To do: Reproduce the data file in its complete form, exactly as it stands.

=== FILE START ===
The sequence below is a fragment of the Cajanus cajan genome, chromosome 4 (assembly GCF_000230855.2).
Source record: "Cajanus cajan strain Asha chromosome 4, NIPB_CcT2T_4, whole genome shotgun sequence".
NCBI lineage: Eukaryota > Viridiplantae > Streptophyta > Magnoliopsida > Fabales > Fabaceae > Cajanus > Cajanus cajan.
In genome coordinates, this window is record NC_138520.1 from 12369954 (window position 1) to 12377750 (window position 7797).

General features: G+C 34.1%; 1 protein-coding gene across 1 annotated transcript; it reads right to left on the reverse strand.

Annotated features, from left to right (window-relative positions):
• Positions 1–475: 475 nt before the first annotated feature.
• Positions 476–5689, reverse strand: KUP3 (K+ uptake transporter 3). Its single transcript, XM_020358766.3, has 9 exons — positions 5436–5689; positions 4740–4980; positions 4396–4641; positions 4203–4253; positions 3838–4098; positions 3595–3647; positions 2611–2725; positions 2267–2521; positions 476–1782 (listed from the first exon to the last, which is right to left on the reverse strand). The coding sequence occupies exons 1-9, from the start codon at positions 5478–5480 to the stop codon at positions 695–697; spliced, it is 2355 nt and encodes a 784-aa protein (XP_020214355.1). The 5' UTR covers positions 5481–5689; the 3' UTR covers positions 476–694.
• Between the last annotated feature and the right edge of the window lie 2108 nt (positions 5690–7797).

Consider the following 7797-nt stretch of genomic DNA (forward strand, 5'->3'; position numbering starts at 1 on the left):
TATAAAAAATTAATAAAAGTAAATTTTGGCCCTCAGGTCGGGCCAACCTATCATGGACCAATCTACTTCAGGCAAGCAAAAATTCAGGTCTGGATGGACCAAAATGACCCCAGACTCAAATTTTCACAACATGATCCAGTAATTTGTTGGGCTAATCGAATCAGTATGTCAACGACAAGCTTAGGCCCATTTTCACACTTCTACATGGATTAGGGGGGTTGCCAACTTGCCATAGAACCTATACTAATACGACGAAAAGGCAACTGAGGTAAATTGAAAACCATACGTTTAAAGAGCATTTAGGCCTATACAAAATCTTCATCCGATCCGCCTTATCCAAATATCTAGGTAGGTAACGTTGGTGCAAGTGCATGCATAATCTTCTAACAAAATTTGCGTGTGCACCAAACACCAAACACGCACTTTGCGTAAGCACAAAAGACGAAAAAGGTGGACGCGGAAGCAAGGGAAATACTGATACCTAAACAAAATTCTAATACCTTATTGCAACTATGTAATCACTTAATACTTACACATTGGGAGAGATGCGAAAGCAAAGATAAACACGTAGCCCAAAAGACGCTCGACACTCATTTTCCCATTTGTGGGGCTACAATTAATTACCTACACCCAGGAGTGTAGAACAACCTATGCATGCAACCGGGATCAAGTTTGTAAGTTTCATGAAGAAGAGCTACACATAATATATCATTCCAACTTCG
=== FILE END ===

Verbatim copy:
The sequence below is a fragment of the Cajanus cajan genome, chromosome 4 (assembly GCF_000230855.2).
Source record: "Cajanus cajan strain Asha chromosome 4, NIPB_CcT2T_4, whole genome shotgun sequence".
NCBI lineage: Eukaryota > Viridiplantae > Streptophyta > Magnoliopsida > Fabales > Fabaceae > Cajanus > Cajanus cajan.
In genome coordinates, this window is record NC_138520.1 from 12369954 (window position 1) to 12377750 (window position 7797).

General features: G+C 34.1%; 1 protein-coding gene across 1 annotated transcript; it reads right to left on the reverse strand.

Annotated features, from left to right (window-relative positions):
• Positions 1–475: 475 nt before the first annotated feature.
• Positions 476–5689, reverse strand: KUP3 (K+ uptake transporter 3). Its single transcript, XM_020358766.3, has 9 exons — positions 5436–5689; positions 4740–4980; positions 4396–4641; positions 4203–4253; positions 3838–4098; positions 3595–3647; positions 2611–2725; positions 2267–2521; positions 476–1782 (listed from the first exon to the last, which is right to left on the reverse strand). The coding sequence occupies exons 1-9, from the start codon at positions 5478–5480 to the stop codon at positions 695–697; spliced, it is 2355 nt and encodes a 784-aa protein (XP_020214355.1). The 5' UTR covers positions 5481–5689; the 3' UTR covers positions 476–694.
• Between the last annotated feature and the right edge of the window lie 2108 nt (positions 5690–7797).

Consider the following 7797-nt stretch of genomic DNA (forward strand, 5'->3'; position numbering starts at 1 on the left):
TATAAAAAATTAATAAAAGTAAATTTTGGCCCTCAGGTCGGGCCAACCTATCATGGACCAATCTACTTCAGGCAAGCAAAAATTCAGGTCTGGATGGACCAAAATGACCCCAGACTCAAATTTTCACAACATGATCCAGTAATTTGTTGGGCTAATCGAATCAGTATGTCAACGACAAGCTTAGGCCCATTTTCACACTTCTACATGGATTAGGGGGGTTGCCAACTTGCCATAGAACCTATACTAATACGACGAAAAGGCAACTGAGGTAAATTGAAAACCATACGTTTAAAGAGCATTTAGGCCTATACAAAATCTTCATCCGATCCGCCTTATCCAAATATCTAGGTAGGTAACGTTGGTGCAAGTGCATGCATAATCTTCTAACAAAATTTGCGTGTGCACCAAACACCAAACACGCACTTTGCGTAAGCACAAAAGACGAAAAAGGTGGACGCGGAAGCAAGGGAAATACTGATACCTAAACAAAATTCTAATACCTTATTGCAACTATGTAATCACTTAATACTTACACATTGGGAGAGATGCGAAAGCAAAGATAAACACGTAGCCCAAAAGACGCTCGACACTCATTTTCCCATTTGTGGGGCTACAATTAATTACCTACACCCAGGAGTGTAGAACAACCTATGCATGCAACCGGGATCAAGTTTGTAAGTTTCATGAAGAAGAGCTACACATAATATATCATTCCAACTTCG